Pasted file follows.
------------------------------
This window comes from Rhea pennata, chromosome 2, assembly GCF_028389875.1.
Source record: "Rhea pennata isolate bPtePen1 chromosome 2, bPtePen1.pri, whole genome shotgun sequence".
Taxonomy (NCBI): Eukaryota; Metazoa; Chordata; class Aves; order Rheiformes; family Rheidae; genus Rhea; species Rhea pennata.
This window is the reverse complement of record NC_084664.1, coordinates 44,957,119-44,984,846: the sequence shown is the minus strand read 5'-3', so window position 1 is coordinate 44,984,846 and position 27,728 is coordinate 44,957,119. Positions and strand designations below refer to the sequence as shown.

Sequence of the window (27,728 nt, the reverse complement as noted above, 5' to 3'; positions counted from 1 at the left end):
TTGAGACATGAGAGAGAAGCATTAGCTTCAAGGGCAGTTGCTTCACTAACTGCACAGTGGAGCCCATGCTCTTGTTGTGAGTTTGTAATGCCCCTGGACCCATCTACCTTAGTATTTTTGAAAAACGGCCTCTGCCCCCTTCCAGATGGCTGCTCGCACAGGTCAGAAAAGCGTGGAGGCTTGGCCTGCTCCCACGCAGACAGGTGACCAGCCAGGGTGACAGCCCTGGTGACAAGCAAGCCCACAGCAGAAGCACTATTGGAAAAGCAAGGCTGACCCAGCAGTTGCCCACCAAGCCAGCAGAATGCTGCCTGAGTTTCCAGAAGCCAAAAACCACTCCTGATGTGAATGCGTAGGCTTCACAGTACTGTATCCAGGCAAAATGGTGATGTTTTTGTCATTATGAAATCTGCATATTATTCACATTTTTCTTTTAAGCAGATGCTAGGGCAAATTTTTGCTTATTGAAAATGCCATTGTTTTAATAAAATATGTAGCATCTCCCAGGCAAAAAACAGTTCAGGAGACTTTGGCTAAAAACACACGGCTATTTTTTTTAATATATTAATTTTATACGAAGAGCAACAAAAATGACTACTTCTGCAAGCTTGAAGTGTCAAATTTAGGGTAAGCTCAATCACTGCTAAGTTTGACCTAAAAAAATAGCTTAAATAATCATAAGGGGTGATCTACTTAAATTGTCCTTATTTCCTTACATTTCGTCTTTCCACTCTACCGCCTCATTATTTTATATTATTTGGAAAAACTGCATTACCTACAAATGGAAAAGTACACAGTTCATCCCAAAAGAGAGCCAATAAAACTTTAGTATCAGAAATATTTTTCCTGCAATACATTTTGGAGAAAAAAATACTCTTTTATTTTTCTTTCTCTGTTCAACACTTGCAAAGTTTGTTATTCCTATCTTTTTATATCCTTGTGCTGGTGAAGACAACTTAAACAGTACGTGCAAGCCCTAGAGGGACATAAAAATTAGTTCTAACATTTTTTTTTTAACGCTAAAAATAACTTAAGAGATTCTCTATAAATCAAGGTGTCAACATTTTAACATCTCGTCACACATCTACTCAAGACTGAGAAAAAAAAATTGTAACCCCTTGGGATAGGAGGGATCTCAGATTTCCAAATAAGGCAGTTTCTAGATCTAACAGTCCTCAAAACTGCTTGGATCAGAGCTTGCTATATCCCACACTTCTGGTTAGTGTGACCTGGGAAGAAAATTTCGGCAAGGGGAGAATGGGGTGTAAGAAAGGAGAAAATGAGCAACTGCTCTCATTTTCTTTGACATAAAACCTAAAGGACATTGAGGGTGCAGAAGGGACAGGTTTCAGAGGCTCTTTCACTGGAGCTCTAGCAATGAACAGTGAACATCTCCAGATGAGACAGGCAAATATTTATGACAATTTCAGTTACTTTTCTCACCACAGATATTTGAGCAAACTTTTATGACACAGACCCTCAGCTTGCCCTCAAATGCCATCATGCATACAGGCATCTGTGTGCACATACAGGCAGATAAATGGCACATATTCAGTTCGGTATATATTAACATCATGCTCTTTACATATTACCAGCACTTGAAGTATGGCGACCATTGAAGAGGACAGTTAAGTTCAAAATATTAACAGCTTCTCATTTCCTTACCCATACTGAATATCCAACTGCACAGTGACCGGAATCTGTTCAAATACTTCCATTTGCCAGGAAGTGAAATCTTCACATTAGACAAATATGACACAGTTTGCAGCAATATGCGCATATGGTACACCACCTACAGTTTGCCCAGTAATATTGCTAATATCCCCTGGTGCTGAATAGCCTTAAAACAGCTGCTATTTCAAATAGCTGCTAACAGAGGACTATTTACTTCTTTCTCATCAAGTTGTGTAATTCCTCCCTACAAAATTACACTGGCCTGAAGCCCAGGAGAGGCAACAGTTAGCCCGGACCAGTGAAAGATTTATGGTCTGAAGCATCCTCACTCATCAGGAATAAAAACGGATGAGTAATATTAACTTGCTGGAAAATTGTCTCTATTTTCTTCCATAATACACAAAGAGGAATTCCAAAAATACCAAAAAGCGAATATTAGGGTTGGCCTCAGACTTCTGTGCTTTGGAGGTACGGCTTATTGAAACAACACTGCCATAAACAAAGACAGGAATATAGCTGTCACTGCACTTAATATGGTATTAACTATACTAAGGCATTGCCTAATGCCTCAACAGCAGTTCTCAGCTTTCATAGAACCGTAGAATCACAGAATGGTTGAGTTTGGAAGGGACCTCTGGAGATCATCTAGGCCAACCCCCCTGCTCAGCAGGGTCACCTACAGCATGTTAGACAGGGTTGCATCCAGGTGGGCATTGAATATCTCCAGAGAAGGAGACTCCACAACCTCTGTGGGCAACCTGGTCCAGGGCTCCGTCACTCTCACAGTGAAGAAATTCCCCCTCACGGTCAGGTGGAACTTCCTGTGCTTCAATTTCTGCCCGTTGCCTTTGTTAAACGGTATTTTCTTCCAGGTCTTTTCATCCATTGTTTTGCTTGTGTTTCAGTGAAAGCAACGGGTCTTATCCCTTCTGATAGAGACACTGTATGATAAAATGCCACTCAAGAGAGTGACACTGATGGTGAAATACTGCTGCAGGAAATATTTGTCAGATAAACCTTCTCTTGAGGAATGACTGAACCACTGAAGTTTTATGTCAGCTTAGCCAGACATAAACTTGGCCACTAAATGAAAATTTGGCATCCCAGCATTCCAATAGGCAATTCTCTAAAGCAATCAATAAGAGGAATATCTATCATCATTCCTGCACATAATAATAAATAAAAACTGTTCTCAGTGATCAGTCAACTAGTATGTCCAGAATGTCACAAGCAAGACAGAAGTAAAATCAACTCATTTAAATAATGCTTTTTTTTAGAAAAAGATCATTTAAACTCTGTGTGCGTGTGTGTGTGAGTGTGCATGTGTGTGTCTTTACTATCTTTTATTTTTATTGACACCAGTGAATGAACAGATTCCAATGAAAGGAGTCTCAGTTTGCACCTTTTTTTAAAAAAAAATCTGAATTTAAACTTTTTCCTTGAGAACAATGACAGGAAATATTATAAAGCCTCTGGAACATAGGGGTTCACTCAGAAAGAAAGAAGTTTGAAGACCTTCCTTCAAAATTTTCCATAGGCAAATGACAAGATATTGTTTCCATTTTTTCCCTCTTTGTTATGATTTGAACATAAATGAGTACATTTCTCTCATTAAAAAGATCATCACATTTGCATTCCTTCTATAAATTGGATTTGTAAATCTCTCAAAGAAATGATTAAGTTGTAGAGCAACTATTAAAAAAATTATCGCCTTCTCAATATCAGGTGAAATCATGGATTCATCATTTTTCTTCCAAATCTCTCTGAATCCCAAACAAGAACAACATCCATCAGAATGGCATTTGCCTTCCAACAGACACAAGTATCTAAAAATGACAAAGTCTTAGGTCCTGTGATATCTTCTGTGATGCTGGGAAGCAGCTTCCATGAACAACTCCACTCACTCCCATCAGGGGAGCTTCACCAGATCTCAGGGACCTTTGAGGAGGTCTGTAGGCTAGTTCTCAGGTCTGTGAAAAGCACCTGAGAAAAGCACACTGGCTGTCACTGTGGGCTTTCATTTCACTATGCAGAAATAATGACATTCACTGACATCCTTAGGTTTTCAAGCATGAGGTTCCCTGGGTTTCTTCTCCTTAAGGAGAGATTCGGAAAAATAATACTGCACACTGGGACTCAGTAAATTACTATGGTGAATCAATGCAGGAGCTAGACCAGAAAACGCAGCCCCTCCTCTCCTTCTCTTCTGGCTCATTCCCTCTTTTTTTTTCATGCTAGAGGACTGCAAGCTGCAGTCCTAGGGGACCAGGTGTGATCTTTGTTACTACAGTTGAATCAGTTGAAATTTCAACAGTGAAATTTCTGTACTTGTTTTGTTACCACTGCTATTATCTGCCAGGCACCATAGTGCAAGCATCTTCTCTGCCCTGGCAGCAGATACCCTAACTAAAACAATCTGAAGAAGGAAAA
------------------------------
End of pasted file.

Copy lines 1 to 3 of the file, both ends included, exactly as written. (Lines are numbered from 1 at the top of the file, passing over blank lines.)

This window comes from Rhea pennata, chromosome 2, assembly GCF_028389875.1.
Source record: "Rhea pennata isolate bPtePen1 chromosome 2, bPtePen1.pri, whole genome shotgun sequence".
Taxonomy (NCBI): Eukaryota; Metazoa; Chordata; class Aves; order Rheiformes; family Rheidae; genus Rhea; species Rhea pennata.